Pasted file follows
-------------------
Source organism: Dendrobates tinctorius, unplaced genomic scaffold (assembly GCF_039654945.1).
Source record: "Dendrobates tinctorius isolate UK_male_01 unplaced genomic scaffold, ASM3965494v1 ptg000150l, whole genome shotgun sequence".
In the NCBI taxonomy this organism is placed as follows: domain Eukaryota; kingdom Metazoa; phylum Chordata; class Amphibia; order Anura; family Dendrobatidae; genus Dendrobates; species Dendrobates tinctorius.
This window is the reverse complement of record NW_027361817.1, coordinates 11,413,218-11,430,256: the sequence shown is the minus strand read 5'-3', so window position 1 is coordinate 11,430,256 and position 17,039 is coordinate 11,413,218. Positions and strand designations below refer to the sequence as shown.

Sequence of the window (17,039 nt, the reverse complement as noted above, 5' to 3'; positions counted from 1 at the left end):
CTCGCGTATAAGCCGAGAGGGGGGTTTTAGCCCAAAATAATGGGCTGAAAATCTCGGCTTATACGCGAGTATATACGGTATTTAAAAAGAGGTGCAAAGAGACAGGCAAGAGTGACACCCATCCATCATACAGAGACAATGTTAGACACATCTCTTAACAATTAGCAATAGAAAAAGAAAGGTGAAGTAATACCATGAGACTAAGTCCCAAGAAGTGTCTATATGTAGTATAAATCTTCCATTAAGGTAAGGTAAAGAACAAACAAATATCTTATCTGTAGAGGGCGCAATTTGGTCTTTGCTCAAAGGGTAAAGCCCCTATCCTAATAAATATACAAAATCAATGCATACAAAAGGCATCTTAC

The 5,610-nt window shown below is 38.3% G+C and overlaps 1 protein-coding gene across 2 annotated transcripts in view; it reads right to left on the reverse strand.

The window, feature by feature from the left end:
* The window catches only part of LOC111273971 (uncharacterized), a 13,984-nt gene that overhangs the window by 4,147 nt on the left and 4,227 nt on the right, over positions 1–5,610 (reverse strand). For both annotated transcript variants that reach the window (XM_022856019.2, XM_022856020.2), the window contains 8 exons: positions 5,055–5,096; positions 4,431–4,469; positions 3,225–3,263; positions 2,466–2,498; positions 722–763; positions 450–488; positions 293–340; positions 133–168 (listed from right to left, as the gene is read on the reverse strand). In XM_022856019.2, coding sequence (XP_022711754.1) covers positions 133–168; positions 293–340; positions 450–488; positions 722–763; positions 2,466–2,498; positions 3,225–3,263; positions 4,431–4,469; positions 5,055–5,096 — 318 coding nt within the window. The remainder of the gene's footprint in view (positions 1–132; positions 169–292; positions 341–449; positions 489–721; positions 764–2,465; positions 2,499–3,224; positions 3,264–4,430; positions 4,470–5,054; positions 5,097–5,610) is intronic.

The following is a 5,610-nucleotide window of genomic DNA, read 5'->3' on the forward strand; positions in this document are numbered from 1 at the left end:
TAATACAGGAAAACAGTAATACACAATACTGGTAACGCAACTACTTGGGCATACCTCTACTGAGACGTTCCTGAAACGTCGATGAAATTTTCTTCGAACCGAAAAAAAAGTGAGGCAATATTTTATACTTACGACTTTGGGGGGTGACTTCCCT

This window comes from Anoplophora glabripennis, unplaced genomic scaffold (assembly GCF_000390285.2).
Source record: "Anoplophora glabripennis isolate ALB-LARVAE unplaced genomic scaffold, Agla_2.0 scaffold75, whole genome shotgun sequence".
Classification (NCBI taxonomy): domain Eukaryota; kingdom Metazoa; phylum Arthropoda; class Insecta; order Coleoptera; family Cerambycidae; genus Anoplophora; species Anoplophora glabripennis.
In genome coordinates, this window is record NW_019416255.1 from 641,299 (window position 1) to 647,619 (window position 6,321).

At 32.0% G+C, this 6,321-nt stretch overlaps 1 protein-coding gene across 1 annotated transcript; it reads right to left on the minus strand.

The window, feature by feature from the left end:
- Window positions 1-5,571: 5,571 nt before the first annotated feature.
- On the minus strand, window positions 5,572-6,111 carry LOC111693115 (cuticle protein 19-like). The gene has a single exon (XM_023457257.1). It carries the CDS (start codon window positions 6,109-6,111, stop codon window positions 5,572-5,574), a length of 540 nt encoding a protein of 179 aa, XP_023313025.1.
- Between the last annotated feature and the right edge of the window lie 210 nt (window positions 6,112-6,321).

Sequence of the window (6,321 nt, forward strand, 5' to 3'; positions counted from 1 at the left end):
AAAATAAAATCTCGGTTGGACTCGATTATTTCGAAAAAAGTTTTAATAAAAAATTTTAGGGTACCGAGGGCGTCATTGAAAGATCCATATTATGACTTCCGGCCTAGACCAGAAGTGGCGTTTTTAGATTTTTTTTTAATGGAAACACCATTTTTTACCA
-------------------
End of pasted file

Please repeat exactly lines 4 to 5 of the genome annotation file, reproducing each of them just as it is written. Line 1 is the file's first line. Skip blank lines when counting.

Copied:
This window is the reverse complement of record NW_027361817.1, coordinates 11,413,218-11,430,256: the sequence shown is the minus strand read 5'-3', so window position 1 is coordinate 11,430,256 and position 17,039 is coordinate 11,413,218. Positions and strand designations below refer to the sequence as shown.

Sequence of the window (17,039 nt, the reverse complement as noted above, 5' to 3'; positions counted from 1 at the left end):